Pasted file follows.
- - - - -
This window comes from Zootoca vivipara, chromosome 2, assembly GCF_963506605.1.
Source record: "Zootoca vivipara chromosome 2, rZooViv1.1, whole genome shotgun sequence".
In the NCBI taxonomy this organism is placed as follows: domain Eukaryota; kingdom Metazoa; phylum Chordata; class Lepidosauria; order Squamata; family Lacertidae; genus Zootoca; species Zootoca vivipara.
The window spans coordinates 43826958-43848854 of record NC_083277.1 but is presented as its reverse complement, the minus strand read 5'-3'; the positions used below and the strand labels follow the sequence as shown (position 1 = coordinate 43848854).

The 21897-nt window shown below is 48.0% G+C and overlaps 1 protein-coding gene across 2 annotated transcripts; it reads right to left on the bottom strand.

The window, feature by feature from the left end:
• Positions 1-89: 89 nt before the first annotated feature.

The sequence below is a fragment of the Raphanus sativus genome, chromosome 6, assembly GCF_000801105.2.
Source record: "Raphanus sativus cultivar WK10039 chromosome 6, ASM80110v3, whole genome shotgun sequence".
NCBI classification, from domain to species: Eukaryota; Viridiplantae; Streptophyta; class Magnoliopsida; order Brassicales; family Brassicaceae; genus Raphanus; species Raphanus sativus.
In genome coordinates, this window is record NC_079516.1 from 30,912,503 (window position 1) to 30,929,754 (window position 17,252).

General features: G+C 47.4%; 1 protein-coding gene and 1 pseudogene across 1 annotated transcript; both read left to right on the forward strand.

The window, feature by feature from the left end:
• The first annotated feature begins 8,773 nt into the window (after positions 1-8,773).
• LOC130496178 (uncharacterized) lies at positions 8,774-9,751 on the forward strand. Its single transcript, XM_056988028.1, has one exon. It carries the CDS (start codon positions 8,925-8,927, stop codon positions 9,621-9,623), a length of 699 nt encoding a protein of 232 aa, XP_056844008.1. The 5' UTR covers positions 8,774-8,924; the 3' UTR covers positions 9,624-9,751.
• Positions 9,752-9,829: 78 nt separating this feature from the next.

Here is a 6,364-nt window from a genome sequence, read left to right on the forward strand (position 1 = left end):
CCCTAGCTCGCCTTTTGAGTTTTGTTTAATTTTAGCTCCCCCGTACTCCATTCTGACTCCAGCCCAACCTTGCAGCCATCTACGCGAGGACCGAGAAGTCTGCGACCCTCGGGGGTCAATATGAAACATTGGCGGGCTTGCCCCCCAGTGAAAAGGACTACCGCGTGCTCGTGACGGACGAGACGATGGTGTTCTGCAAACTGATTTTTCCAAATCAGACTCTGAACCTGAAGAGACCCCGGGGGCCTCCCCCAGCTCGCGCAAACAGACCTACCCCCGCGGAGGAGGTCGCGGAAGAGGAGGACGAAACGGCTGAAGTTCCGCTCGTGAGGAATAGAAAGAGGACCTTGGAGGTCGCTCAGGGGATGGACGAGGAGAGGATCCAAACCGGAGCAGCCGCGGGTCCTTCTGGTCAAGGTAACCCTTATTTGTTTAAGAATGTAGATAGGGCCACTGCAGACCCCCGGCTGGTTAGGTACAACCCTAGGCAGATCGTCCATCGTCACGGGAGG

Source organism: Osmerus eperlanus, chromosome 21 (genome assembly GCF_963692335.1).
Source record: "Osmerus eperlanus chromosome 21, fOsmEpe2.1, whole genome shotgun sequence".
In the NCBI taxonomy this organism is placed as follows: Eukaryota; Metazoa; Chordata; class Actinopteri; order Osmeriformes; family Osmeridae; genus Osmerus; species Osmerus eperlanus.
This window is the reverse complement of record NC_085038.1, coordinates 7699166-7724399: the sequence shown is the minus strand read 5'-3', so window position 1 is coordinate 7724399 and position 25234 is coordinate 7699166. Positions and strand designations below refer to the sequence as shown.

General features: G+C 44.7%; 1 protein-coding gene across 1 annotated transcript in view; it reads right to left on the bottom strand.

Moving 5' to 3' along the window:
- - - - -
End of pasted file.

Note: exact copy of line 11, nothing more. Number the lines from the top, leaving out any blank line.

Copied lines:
In genome coordinates, this window is record NC_079516.1 from 30,912,503 (window position 1) to 30,929,754 (window position 17,252).